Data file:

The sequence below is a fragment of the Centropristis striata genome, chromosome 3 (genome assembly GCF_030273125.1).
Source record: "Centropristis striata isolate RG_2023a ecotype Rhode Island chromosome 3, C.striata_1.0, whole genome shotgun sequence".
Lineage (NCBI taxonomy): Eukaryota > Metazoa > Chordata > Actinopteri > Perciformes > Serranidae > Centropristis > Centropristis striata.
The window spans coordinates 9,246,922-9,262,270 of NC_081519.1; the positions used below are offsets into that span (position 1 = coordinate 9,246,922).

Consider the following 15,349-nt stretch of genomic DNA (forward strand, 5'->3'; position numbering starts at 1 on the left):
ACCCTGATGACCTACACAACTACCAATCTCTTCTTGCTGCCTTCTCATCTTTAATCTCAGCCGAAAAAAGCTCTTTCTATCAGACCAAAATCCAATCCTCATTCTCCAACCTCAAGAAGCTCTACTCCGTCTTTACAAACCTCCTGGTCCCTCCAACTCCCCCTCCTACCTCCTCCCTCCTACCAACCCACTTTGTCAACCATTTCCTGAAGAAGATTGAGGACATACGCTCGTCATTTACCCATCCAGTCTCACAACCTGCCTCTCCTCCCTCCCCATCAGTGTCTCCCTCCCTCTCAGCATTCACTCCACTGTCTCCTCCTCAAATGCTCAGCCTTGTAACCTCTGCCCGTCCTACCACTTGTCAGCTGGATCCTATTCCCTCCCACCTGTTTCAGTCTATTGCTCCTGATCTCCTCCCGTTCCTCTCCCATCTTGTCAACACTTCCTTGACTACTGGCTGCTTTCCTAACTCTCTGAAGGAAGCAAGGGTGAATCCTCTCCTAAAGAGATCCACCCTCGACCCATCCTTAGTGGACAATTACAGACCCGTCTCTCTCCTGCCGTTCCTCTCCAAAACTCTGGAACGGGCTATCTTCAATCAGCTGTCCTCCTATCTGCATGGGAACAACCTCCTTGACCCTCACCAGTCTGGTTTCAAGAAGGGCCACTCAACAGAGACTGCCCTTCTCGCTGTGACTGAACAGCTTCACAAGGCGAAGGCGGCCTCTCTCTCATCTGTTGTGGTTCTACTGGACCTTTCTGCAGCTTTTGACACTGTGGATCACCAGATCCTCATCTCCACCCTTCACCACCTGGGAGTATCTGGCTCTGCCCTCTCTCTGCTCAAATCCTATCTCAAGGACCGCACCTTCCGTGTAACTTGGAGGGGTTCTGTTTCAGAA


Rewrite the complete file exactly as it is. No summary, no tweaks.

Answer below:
The sequence below is a fragment of the Centropristis striata genome, chromosome 3 (genome assembly GCF_030273125.1).
Source record: "Centropristis striata isolate RG_2023a ecotype Rhode Island chromosome 3, C.striata_1.0, whole genome shotgun sequence".
Lineage (NCBI taxonomy): Eukaryota > Metazoa > Chordata > Actinopteri > Perciformes > Serranidae > Centropristis > Centropristis striata.
The window spans coordinates 9,246,922-9,262,270 of NC_081519.1; the positions used below are offsets into that span (position 1 = coordinate 9,246,922).

Consider the following 15,349-nt stretch of genomic DNA (forward strand, 5'->3'; position numbering starts at 1 on the left):
ACCCTGATGACCTACACAACTACCAATCTCTTCTTGCTGCCTTCTCATCTTTAATCTCAGCCGAAAAAAGCTCTTTCTATCAGACCAAAATCCAATCCTCATTCTCCAACCTCAAGAAGCTCTACTCCGTCTTTACAAACCTCCTGGTCCCTCCAACTCCCCCTCCTACCTCCTCCCTCCTACCAACCCACTTTGTCAACCATTTCCTGAAGAAGATTGAGGACATACGCTCGTCATTTACCCATCCAGTCTCACAACCTGCCTCTCCTCCCTCCCCATCAGTGTCTCCCTCCCTCTCAGCATTCACTCCACTGTCTCCTCCTCAAATGCTCAGCCTTGTAACCTCTGCCCGTCCTACCACTTGTCAGCTGGATCCTATTCCCTCCCACCTGTTTCAGTCTATTGCTCCTGATCTCCTCCCGTTCCTCTCCCATCTTGTCAACACTTCCTTGACTACTGGCTGCTTTCCTAACTCTCTGAAGGAAGCAAGGGTGAATCCTCTCCTAAAGAGATCCACCCTCGACCCATCCTTAGTGGACAATTACAGACCCGTCTCTCTCCTGCCGTTCCTCTCCAAAACTCTGGAACGGGCTATCTTCAATCAGCTGTCCTCCTATCTGCATGGGAACAACCTCCTTGACCCTCACCAGTCTGGTTTCAAGAAGGGCCACTCAACAGAGACTGCCCTTCTCGCTGTGACTGAACAGCTTCACAAGGCGAAGGCGGCCTCTCTCTCATCTGTTGTGGTTCTACTGGACCTTTCTGCAGCTTTTGACACTGTGGATCACCAGATCCTCATCTCCACCCTTCACCACCTGGGAGTATCTGGCTCTGCCCTCTCTCTGCTCAAATCCTATCTCAAGGACCGCACCTTCCGTGTAACTTGGAGGGGTTCTGTTTCAGAA